June 2017
Volume 58, Issue 8
Open Access
ARVO Annual Meeting Abstract  |   June 2017
Growth of human corneal epithelial cell on silk films with different nanotopographies.
Author Affiliations & Notes
  • Yuncin Luo
    Department of Ophthalmology and Visual Sciences, University of Illinois Eye and Ear Infirmary, Chicago, Illinois, United States
  • Michael Sun
    Department of Ophthalmology and Visual Sciences, University of Illinois Eye and Ear Infirmary, Chicago, Illinois, United States
  • Victor H Guaiquil
    Department of Ophthalmology and Visual Sciences, University of Illinois Eye and Ear Infirmary, Chicago, Illinois, United States
  • Mark Rosenblatt
    Department of Ophthalmology and Visual Sciences, University of Illinois Eye and Ear Infirmary, Chicago, Illinois, United States
  • Footnotes
    Commercial Relationships   Yuncin Luo, None; Michael Sun, None; Victor Guaiquil, None; Mark Rosenblatt, None
  • Footnotes
    Support  Falk Medical Research Trust- 552992
Investigative Ophthalmology & Visual Science June 2017, Vol.58, 147. doi:
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    • Get Citation

      Yuncin Luo, Michael Sun, Victor H Guaiquil, Mark Rosenblatt; Growth of human corneal epithelial cell on silk films with different nanotopographies.. Invest. Ophthalmol. Vis. Sci. 2017;58(8):147.

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      © ARVO (1962-2015); The Authors (2016-present)

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Abstract

Purpose : Silk fibroin films (SF) can be used as cellular scaffold for tissue repair. In this study, we used photolithography to create different patterns size on silk films to study cell morphology, cytoskeletal dynamics and growth of corneal epithelial cells.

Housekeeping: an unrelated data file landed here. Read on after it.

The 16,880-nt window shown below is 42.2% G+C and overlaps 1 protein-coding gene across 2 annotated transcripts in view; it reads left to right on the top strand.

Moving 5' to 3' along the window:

Methods : Silk films were obtained by casting silk solution on polydimethyl siloxane molds with different nanotopographies produced by photolithography techniques. Human corneal limbal epithelial (HCLE) cells, and primary cultures of human corneal epithelial cell (HCEC) and mouse corneal epithelial cells (MCEC) were seeded on different silk film topographies with or without extracellular matrix (ECM) coating. Cell adhesion and growth were evaluated in a time dependent manner using light microscopy. Cells were fixed and stained for focal adhesion staining of vinculin and actin. Cells were imaged using spinning disk confocal microscopy. Focal adhesion(FA) and spreading of these cytoskeletal proteins was assessed and quantified using ImageJ software (NIH).

Results : Silk film nanotopography significantly affected the attachment, FA localization, and actin cytoskeleton alignment of HCLE cells. At 4 h after seeding, HCLE cellular spreading on parallel line pattern and flat surfaces was 30% -50% higher than control glass surface. Distinct vinculin localization was observed along the edges for all patterned silk film topographies after 4 hours and 3 days incubation. In addition, FA and actin filament alignment with topography was better when pitch size is smaller. Primary MCEC were able to adhere and align with pitch size of 1.6um, 2 um, 4 um and flat SF in 3-days culture while no cell attachment or spreading was observed on glass surface. Their adherence increased as the patterned size decreased. Coating the SF with ECM provided better attachment in all topographies and under this conditions primary MCEC could proliferate and remains on SF.

Conclusions : Our results indicate that SF nanotopographies provide better cell adhesion and growth than flat surfaces. Addition of ECM increased the cellular adhesion to silk micro- and nanotopography and provides better growth of corneal epithelial cells.

This is an abstract that was submitted for the 2017 ARVO Annual Meeting, held in Baltimore, MD, May 7-11, 2017.

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